A private school in Kentucky is making headlines after a mom claimed the Christian school expelled her daughter over a rainbow sweater and cake. In interviews with various media outlets, Kimberly Alford has alleged that Whitefield Academy, a private Christian School located in Louisville, Kentucky, expelled her daughter Kayla earlier this month after seeing a photo of the 15-year-old freshman celebrating her birthday with a multi-colored cake and a rainbow-stripe sweater.
Alford told The Courier-Journal that a photograph she'd taken of Kayla smiling with her cake at a family birthday celebration was somehow shared with Whitefield Academy officials after she'd posted it to her personal Facebook page. In the photograph, Kayla is wearing a cream-colored sweater that features four horizontal stripes of different colors. The cake also features horizontal "stripes" of piped rosettes in different colors, giving it a rainbow look.
Shortly after she'd posted the photograph, Alford claims she received an email from Bruce Jacobson, Whitefield Academy's head of school notifying her of Kayla's immediate expulsion. In comments to The Courier-Journal, Alford said Jacobson explained the school had decided to expel Kayla "due to a post on social media" that he argued "demonstrates a posture of morality and cultural acceptance contrary to that of Whitefield Academy’s beliefs."
Alford told ABC News that Jacobson referenced the photograph again in a phone call they'd had to discuss the expulsion. "When I called the head of the school to discuss it with him, I was quite emotional," she told ABC News. "He told me, 'Kim, the sweater, the cake, it just kind of represents gay pride … when you saw the cake you should have refused it.'"
While the rainbow flag is commonly seen as a symbol of LGBTQ pride, Alford told The Courier-Journal her daughter is not gay. Additionally, she also said the design on Kayla's cake was not meant to be a social or political statement. "There was nothing intended by that and even when I went back and got the receipt from the bakery, it didn't say anything about representation, it just said assorted colors," she told WAVE 3 News.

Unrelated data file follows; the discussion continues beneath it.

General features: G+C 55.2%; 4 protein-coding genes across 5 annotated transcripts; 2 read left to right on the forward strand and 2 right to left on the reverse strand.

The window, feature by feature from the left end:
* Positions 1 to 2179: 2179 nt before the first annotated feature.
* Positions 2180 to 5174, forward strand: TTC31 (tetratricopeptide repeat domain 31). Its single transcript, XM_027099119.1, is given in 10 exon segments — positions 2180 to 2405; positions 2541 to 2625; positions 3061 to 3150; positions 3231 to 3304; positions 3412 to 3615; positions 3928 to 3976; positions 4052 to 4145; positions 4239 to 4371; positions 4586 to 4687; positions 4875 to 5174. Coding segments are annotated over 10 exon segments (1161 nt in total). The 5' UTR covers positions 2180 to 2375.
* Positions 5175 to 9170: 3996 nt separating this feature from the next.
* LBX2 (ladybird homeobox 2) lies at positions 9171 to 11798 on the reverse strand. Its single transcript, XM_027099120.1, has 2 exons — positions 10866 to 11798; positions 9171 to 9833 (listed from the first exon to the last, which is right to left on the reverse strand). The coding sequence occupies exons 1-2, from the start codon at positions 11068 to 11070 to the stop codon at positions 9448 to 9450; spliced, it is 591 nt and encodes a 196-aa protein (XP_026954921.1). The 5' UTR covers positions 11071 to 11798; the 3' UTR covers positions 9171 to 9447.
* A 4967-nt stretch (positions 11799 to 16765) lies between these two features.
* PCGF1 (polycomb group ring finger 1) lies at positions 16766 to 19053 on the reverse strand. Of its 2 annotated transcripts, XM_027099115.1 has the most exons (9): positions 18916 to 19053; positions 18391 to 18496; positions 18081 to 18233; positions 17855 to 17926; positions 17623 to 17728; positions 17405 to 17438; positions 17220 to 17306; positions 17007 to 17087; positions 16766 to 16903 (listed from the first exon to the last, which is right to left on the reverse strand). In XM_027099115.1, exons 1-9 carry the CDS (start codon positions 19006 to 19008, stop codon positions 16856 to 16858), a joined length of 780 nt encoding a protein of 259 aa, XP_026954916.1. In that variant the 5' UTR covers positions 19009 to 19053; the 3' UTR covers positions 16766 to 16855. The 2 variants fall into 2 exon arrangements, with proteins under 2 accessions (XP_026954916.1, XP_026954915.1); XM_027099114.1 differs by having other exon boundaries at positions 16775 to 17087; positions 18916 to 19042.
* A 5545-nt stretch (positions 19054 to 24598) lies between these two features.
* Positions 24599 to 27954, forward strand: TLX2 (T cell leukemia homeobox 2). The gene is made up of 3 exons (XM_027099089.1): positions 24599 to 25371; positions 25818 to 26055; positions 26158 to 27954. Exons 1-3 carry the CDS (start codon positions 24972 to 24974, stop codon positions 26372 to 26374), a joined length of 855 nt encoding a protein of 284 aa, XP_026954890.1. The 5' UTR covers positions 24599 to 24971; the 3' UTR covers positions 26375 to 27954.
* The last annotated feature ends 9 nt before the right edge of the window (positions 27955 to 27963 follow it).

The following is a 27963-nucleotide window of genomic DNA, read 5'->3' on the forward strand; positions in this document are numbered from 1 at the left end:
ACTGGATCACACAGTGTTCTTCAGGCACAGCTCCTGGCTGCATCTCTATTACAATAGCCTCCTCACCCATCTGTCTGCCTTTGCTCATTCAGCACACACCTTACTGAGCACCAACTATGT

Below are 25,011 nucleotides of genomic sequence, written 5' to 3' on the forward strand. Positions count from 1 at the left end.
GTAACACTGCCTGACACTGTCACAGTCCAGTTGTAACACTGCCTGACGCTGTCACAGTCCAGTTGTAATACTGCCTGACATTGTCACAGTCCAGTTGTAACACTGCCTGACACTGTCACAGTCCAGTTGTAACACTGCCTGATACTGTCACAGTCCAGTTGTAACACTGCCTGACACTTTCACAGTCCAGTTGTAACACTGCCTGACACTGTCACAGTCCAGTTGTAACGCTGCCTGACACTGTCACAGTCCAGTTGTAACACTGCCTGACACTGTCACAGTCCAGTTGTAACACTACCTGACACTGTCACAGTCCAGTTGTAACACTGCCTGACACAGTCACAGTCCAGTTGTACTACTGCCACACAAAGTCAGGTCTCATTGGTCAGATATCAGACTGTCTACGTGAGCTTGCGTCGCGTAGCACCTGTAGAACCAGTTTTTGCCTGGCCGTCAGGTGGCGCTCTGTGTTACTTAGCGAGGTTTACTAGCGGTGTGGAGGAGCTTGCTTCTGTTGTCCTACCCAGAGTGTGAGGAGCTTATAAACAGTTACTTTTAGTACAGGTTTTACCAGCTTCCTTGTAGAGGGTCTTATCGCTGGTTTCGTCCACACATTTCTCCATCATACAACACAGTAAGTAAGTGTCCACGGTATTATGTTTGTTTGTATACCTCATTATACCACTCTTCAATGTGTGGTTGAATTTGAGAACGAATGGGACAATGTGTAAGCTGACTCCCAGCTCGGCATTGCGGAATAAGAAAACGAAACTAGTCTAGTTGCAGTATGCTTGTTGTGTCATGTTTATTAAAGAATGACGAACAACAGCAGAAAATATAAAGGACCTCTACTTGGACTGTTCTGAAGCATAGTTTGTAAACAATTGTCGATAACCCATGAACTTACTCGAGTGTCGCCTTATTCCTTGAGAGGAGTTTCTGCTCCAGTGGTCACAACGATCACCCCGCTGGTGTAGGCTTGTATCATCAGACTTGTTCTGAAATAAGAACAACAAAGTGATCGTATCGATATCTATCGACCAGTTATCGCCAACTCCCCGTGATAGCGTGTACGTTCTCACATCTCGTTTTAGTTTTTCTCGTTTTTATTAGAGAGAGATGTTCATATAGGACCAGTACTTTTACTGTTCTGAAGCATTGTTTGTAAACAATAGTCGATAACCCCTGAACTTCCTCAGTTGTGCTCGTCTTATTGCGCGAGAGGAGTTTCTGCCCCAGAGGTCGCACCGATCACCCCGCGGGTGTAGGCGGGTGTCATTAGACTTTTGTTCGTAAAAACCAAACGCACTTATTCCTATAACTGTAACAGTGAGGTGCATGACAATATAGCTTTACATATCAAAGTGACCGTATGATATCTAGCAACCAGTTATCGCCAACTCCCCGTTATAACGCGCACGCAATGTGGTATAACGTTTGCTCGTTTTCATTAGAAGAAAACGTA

In a statement to Romper, Whitefield Academy described media reports stating Kayla was expelled "solely for a social media post" as "inaccurate."
"In fact, she has unfortunately violated our student code of conduct numerous times over the past two years," the statement said. "In the fall, we met with the student to give her a final chance to begin to adhere to our code of conduct. Unfortunately, she did not live up to the agreement, and therefore, has been expelled."
Alford told NBC News that Kayla had been on probation at Whitefield Academy since October for what she called "behavioral issues" that included cutting class and bringing an e-cigarette to school. She also alleged that a counselor at Whitefield had previously given her daughter the book Gay Girl, Good God, in which a woman who "experienced gender confusion" and "embraced masculinity and homosexuality" claims she was turned toward heterosexuality by God.
A digital copy of Whitefield Academy's parent and student handbook notes "the school reserves the right, within its sole discretion" to expel a student in cases where "the atmosphere or conduct within a particular home may be counter or in opposition to the Biblical lifestyle the school teaches."
"Whitefield Academy is a Christian-based school with a 43-year history of educating students in a learning environment informed by our shared Christian values," the school's statement to Romper reads. "All parents who enroll their children in our private school know up front that we ask the students to adhere to a lifestyle informed by our Christian beliefs. There are numerous school options in our community for students who do not wish to attend a Christian-based school, and we wish our former student all the best as she finds a learning environment that is right for her."
In an interview with CBS 17, Alford said she wanted to know how a rainbow sweater and multi-colored cake led the school to conclude her family was in violation of the school's rules. Alford also told NBC News that while school officials ultimately refused to meet with her when she moved to appeal her daughter's expulsion, they did agree to record her expulsion as a voluntary withdrawal on her permanent record and Kayla has recently started attending public school.
Whitefield Academy said in its statement that "it is unfortunate that one of the student’s parents chose to post internal family matters on social media" and they "hope our former student is not adversely affected by what her parents chose to make public about her situation."
Speaking to WAVE 3 News, Alford said she and her daughter "feel judged" and the situation is "just very devastating."